"The world is not a lodging-house at Brighton, which we are to leave because it is miserable. It is the fortress of our family, with the flag flying on the turret, and the more miserable it is the less we should leave it."
-G. K. Chesterton, Orthodoxy
This here blog is a glimpse or two or three at the condition of the 'fortress of our family' through the eyes Timothy Goddard, a Christian writer with an unhealthy interest in politics living in the Puget Sound area.
Temporary workers: a hardening opinion My opinion has been gradually firming up regarding temporary workers. I'm pretty sure I'm in favor of Bush's plan. Key in this firming up have been Linda Chavez and the very in depth and rather heated discussions over at Brothers Judd--here, here and here, for example.
The problem, as I see it, is thus: there are between 8 and 12 million illegal immigrants in America right now. Up until recently, there have only been three ideas on how to deal with this problem in the mainstream. One, round 'em all up and send 'em home, build a wall and keep 'em out, or some variation thereof. Two, amnesty! Amnesty for all of them! Third and most popular, ignore them all as much as possible, unless an opposing politician has hired one in the past. These are, quite frankly, simplistic and immature ways of handling the problem, and I'm glad Bush has brought the grown-ups into the national discussion.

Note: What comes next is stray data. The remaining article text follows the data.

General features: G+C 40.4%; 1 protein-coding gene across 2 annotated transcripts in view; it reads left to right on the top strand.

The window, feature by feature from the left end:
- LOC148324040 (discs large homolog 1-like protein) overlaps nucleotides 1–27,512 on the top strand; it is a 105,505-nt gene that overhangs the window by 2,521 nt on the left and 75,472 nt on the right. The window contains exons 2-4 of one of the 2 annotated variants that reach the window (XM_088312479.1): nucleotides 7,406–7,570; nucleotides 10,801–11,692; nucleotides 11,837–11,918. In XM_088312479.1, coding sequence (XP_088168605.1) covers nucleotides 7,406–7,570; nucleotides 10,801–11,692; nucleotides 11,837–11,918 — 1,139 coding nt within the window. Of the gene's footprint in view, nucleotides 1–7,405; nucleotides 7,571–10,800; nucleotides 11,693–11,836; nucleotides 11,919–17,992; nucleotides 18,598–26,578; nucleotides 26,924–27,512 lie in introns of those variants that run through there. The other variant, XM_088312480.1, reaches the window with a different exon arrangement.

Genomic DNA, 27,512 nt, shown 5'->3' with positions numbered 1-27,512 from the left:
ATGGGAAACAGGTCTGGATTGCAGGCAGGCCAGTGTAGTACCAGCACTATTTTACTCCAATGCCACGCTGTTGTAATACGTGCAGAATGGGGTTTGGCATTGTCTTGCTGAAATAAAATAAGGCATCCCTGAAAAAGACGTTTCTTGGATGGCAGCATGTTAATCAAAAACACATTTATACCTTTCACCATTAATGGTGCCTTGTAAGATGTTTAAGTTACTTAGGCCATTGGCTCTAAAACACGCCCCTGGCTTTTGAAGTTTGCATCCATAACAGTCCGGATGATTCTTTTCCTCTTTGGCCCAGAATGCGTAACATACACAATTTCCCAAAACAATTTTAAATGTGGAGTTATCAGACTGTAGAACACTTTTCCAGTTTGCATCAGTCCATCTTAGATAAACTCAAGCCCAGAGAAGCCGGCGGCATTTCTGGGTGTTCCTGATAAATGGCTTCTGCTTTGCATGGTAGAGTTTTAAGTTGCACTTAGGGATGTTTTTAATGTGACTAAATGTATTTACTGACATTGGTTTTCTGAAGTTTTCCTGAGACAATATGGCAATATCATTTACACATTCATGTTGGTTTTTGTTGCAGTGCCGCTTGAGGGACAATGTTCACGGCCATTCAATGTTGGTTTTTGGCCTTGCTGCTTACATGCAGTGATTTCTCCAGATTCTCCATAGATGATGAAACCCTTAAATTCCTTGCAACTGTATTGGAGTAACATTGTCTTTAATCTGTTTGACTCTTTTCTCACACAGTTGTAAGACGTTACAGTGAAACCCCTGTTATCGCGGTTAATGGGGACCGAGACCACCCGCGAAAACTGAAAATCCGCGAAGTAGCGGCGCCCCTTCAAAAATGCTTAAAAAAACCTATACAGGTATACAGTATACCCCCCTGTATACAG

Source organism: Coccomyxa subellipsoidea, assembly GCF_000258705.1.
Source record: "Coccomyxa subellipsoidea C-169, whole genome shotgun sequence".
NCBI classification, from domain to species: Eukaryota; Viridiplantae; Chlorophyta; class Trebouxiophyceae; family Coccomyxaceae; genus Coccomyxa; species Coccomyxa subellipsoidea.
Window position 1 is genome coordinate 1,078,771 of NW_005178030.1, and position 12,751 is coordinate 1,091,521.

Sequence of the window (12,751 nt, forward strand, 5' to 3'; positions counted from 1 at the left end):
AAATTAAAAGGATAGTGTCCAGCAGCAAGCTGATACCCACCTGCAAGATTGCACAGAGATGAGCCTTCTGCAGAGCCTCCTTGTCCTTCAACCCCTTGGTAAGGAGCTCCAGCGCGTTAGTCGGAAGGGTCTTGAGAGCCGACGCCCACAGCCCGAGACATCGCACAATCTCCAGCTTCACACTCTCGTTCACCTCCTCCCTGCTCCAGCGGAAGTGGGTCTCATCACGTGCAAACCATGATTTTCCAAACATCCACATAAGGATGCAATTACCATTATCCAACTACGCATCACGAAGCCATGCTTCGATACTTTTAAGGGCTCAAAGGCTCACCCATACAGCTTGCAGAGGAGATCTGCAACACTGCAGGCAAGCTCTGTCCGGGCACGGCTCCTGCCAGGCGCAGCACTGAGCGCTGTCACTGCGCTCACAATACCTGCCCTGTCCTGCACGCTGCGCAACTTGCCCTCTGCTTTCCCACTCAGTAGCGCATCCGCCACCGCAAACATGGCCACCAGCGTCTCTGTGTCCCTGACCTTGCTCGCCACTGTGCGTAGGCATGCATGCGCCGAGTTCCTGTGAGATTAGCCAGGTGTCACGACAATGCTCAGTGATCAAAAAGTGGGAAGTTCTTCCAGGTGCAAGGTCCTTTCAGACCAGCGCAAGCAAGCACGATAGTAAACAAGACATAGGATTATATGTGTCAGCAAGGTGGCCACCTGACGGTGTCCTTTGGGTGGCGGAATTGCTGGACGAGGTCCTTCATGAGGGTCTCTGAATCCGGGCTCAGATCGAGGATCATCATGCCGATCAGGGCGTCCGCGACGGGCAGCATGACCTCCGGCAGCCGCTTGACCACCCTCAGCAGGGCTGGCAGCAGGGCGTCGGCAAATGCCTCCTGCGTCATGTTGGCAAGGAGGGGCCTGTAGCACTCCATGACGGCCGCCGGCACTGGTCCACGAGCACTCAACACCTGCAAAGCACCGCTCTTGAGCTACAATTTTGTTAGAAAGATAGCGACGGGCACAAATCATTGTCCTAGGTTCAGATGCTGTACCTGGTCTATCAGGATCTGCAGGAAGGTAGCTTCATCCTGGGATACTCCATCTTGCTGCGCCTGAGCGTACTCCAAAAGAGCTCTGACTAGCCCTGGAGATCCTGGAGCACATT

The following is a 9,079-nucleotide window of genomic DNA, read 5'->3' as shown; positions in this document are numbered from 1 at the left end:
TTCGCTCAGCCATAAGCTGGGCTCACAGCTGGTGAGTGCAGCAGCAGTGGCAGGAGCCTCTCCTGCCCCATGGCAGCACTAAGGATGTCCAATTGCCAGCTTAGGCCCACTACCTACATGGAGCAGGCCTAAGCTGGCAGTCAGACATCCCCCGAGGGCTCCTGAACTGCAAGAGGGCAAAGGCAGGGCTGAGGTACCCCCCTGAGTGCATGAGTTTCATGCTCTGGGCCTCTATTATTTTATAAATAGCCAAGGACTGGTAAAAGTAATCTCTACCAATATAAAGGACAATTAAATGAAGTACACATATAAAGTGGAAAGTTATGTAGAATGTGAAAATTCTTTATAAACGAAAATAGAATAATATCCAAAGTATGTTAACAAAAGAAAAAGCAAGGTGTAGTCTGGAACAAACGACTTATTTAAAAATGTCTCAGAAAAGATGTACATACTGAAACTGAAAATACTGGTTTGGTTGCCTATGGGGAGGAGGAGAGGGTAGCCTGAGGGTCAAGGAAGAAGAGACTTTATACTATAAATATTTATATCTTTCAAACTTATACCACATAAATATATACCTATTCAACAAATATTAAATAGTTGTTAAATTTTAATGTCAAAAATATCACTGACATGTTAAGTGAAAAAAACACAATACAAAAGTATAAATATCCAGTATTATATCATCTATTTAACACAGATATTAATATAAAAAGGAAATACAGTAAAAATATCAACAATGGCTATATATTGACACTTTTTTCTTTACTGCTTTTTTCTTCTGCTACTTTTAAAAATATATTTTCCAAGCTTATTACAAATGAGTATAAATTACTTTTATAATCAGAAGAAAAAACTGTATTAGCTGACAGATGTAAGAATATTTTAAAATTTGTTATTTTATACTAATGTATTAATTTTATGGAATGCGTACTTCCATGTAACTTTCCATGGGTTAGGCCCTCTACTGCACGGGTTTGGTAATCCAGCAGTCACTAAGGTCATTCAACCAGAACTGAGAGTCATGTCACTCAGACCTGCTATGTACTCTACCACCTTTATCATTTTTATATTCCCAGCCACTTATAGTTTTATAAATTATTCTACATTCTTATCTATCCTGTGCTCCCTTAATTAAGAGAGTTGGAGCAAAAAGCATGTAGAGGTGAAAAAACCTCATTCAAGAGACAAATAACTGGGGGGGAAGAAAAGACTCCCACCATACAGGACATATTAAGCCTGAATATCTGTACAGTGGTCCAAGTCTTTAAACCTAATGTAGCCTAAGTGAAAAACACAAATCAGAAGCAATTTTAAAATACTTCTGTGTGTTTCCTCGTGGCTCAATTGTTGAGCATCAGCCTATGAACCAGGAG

Idea number one is ridiculous--the forcible expulsion of 8-12 million people, however warranted, would rank among the most villified acts in the history of humanity. Americans have neither the will--nor the pocketbook--to handle it. The pocketbook is the most overlooked part of this--many conservatives want illegal immigrants out because they are an unfair drain on the government's coffers. But getting rid of them would cost more than letting them stay ever will. Tighter border security is probably a good idea, one that is, I think, included in Bush's proposal, but if people want in, people will get in, no question.
Idea number two, amnesty, is a similarly horrible idea. Despite what Bush's conservative critics are claiming, this is not amnesty. Amnesty says, "ok, you made past our border guards and avoided INS for three years, congratulations, in return, you get to become a citizen." This increases the incentives for more illegal immigrants to sneak past border guards and avoid INS, compounding our problem. Bush's plan says "we're scrapping the old system, and from now on we're going to let in people like you as long as they work and aren't taking jobs from Americans." This may increase incentives for more people to come here--but not illegally.
Idea number three, do nothing, is also bad, and obviously so. 8-12 million people completely outside the system is decidedly not good.
Bush's proposal is the only proposal I have seen that avoids these pitfalls. I have serious questions about it, especially regarding implementation. But until I see another serious proposal, then I will support Bush's plan fully.
Posted by Timothy9:17 PM
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